One day, another job came along. It wasn't much. The work was harder and the hours longer, but the pay was better. He became know in the community as a hard worker, someone you could count on. Soon, other job opportunities presented themselves. Little by little, my Dad became a trusted part of our community. He was well thought of and known to be a man of integrity. The longer we lived in our chosen part of the country, the more my dad became known for his humility and hard work, and more doors opened for him. Not only did my Dad hold a fine job, he also started his own business, which ran successfully until he sold it.
My parents chased their version of the American Dream. The road was rocky, the work was hard and the days were long - but they succeeded. Through hard work and sacrifice, they secured a future for themselves, their children and their grandchildren. They suffered, they went without and they did jobs that nobody wants to do - but they also learned, they loved and they grew in faith. Through their tribulations, they taught my brother and I that anything worth having is worth working (and waiting) for. They taught us that hard work pays off and that we are responsible for making our own way in life. They taught us to walk through difficulties and not try to get around them and that happiness comes from taking responsibility. They taught us that self-worth comes from who you are not what you do.
And now, we are being told that there is no longer an American Dream. Protesters are littering our streets demanding a bigger piece of the pie, but they want it given to them. They want the dream but they don't want to have to suffer for it. They will tell you that they would rather collect unemployment than work at a job that is "below" them. They will say that they are "worth" more than that. Says who? They are "worth" what someone is willing to pay them. Besides, their worth doesn't come from their paycheck - their worth comes from Christ alone.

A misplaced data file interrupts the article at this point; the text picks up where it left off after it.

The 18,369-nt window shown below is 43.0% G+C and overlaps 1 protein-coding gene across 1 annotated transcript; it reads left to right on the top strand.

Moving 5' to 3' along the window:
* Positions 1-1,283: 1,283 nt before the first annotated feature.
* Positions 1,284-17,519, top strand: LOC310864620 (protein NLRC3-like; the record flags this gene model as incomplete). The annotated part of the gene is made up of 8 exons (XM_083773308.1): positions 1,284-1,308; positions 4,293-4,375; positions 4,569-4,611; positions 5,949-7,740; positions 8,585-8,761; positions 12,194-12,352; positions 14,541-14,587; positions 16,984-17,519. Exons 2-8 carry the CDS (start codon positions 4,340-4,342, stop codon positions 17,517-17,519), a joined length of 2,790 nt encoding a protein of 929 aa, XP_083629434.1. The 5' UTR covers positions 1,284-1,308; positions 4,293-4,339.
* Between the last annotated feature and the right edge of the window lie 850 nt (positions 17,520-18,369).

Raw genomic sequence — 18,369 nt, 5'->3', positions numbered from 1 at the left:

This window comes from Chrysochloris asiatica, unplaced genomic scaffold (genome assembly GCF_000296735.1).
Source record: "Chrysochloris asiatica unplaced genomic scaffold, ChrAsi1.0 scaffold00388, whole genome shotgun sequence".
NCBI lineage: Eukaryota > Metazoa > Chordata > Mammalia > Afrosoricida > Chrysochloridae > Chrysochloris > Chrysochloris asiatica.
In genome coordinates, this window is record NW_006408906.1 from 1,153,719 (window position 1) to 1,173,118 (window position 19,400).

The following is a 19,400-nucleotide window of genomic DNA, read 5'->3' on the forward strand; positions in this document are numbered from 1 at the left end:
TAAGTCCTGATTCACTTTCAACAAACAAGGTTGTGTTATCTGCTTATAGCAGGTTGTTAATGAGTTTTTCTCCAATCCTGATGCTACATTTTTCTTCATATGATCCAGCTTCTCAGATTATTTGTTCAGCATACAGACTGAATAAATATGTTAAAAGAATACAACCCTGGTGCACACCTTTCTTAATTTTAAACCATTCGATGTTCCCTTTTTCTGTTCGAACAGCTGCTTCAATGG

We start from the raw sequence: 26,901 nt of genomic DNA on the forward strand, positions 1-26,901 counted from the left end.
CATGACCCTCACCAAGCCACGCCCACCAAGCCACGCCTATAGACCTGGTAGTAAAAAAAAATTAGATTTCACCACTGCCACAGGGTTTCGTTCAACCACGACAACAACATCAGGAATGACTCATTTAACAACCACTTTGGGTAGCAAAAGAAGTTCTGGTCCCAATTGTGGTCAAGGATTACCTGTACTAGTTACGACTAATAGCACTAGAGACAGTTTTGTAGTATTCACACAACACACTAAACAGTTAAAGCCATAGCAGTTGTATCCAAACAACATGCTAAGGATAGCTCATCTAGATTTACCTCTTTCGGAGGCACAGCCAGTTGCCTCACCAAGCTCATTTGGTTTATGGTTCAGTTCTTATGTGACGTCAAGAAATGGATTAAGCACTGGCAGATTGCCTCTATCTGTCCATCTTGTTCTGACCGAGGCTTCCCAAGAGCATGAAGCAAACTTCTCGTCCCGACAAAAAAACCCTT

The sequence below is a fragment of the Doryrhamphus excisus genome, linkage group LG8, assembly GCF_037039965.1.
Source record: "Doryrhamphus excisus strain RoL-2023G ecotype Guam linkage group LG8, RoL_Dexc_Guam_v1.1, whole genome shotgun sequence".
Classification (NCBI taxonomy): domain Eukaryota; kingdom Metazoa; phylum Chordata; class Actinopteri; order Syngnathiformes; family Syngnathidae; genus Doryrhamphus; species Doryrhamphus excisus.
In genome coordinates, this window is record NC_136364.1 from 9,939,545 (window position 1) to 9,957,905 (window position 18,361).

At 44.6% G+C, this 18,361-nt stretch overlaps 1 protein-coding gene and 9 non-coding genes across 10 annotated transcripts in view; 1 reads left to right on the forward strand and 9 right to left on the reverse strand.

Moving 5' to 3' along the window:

I am not foolish enough to believe that there is not greed in this world. I know there is evil. Our country is being led by people hell-bent on padding their own pockets at the expense of you and I. But, in the end, I am still responsible for me and you are still responsible for you. And that is as it should be. Only when we are responsible for ourselves will true progress be made. You and I still live in a great country and we can still follow our dreams. But only if we are willing to suffer and to do the hard things.
We have become used to a standard of living that is untenable. Our appetite for more and more and more has become unchecked and we have now sold our souls to the devil. We are at a point in time when we are willing to steal from our neighbors rather than support ourselves. We would rather steal than work. What have we become?
To all of my readers who do the hard things, who suffer yet hold their heads high - thank you. You are my heroes. You are the real Americans this country so desperately needs. Lets spend our time making our families, and in turn our nation, a better place, rather than bellyaching about our "lot" in life. Lets direct our own lives instead of reducing ourselves to nothing more than victims. Lets change "Once Upon a Time...." to "This is how Americans do Things".